Plan Your Visit

Plan Visit Hdr Pic 512W

Piedmont NWR is located in central Georgia in Jones and Jasper Counties, approximately 25 miles north of Macon and 18 miles east of Forsyth. The refuge may be visited by exiting I-75 at Exit 186 in Forsyth and driving east along Juliette Road for 18 miles. Upon entering the refuge, follow signs to the Visitor Center & Allison Lake for 5 more miles. An alternate route is State Highway 11, between Gray and Monticello. Just north of Round Oak on Hwy 11, turn west on Round Oak-Juliette Road and proceed for 3 miles to Allison Lake Road. The Refuge Office and Visitor Center are located on Allison Lake Road.

Administration Office:

Piedmont National Wildlife Refuge
718 Round Oak-Juliette Road
Round Oak, Georgia 31038

Telephone and Fax Number:

(478) 986-5441
(478) 986-9646 - fax
Office Open: 8:00 a.m. - 4:00 p.m. Weekdays
The Office is Closed on all Federal Holidays.
Email for General Questions and Info:
piedmont@fws.gov.


Hiking trail Map



Points of Interest:

The Piedmont Refuge Visitor Center is located on Allison Lake Road. It contains exhibits describing refuge wildlife and habitats. It is open Monday through Friday 8:00 am - 4:00 pm except on federal holidays.

Access to most parts of the refuge is by gravel roads and foot travel paths. There are over 50 miles of refuge gravel roads that are open to vehicle travel most of the year. Hiking on the refuge is enjoyable throughout the year. Over seven miles of walking trails are available. Trail maps are available at the Visitor Center.

A parking area and three interconnecting walking trails are located adjacent to Allison Lake and the visitor center. These trails are limited to foot travel and involve some moderate walking over uneven and hilly terrain. The 0.9 mile Allison Lake Trail and the 1.1 mile Pine & Creek Trails interconnect and provide foot access through mixed pine-hardwood habitat and views of Allison Lake. The Red-Cockaded Woodpecker (RCW) Trail is 2.9 miles starting at Allison Lake and travels through an active RCW site. Cavity trees are characterized by accumulations of sap around the cavity and are marked by a painted white stripe around the tree at 4.5 feet high.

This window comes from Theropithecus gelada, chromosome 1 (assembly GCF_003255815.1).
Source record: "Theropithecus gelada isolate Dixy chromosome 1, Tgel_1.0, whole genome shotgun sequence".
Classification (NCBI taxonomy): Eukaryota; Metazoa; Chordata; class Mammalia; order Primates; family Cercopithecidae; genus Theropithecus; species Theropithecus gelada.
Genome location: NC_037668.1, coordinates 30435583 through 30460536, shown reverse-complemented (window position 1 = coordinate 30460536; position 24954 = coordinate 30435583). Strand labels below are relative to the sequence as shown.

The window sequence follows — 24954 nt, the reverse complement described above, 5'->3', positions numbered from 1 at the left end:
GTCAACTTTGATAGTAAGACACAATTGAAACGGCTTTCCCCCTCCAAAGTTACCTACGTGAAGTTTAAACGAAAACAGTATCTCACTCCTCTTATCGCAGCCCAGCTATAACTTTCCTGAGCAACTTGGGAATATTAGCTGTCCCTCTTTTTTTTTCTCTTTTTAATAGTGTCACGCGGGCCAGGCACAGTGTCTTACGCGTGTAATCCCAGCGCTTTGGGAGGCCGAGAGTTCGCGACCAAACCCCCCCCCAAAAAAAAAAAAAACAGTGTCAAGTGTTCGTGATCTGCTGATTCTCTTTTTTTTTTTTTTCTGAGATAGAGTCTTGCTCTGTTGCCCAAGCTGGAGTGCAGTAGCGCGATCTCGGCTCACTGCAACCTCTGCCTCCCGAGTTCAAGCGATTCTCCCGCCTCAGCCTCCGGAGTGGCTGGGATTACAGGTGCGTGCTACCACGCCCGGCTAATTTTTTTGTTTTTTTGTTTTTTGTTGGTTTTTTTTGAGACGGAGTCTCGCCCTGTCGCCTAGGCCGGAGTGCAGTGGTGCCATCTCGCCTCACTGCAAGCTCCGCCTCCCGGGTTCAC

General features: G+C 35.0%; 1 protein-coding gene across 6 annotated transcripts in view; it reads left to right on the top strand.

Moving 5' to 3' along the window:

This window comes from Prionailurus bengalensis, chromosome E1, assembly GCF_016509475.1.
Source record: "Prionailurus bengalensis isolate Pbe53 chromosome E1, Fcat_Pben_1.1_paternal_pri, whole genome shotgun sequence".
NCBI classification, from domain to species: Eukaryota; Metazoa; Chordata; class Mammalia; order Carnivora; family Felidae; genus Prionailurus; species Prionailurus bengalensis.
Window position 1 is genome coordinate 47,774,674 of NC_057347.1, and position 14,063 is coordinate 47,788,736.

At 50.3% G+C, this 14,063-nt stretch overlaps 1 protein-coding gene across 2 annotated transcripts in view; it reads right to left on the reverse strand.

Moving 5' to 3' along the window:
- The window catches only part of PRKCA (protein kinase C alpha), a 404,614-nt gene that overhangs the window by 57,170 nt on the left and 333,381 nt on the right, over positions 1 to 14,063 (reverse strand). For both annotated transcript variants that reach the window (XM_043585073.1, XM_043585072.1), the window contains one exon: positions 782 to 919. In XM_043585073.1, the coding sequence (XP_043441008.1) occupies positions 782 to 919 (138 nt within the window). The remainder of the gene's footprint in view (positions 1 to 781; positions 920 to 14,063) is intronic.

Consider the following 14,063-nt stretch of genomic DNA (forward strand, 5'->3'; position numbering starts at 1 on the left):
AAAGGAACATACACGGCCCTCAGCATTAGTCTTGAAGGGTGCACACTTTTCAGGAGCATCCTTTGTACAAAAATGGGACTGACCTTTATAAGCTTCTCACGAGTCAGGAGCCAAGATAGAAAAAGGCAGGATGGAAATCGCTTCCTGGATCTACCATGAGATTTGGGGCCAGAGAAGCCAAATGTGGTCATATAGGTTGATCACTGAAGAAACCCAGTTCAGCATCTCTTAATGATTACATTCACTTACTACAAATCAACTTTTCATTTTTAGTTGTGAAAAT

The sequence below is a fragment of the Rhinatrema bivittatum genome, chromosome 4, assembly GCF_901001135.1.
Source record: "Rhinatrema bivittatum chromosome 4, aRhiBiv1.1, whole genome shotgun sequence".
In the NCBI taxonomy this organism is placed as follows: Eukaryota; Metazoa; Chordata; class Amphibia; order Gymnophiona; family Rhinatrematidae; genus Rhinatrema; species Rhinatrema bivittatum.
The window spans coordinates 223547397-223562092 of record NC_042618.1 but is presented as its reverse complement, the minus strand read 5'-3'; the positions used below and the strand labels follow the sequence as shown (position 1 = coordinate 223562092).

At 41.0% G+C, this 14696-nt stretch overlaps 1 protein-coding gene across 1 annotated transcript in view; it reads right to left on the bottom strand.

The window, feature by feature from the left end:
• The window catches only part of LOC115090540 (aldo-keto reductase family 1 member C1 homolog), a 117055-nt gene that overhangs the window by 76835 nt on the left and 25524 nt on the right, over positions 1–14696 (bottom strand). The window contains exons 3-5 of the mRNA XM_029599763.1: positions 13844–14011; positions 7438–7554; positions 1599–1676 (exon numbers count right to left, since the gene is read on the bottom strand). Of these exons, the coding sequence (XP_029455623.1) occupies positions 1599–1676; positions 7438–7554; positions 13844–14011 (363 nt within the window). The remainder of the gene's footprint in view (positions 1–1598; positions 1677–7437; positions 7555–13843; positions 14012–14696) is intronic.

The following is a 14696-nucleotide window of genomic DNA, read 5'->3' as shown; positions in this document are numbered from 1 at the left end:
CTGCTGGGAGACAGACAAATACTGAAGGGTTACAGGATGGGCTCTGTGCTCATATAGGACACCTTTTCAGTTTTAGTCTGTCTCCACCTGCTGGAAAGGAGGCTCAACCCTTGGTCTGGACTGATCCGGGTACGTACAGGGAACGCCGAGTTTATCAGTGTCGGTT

The Little Rock Wildlife Drive is a 6-mile self-guided auto tour route over narrow graveled roads. Many different habitats can be observed including uplands pine, hardwoods, native grass fields, creeks, a pond and seasonally flooded areas. There are two hiking trails located near Pond 21 on the Drive that provide hiking opportunities.

The Dragonfly Trail is 1-mile loop around the 10 acre pond. The Little Rock Hiking Trail, starting at pond 21 on the Wildlife Drive, is a 1-mile loop along a gravel road through open native grass fields and seasonally flooded impoundments. This trail is seasonally open from February 16 to November 14 and is closed during peak waterfowl use.

Know Before You Go:

The refuge is open during daylight hours, sunrise to sunset.

Ticks and chiggers are present throughout the year and are especially bad in the summer and early fall. Use a strong insect repellent and dress appropriately.

Venomous snakes such as copperheads and timber rattlesnakes are present across the refuge so be aware when walking trails.

The refuge is closed to everyone except permitted hunters during refuge firearm deer hunts in the fall. The dates the refuge is closed are published annually, and will be updated by July of each year. Please refer to our Hunting & Fishing Regulations brochure for more detailed information.

Portions of the refuge may be closed due to heavy rains, local flooding, and prescribed burning.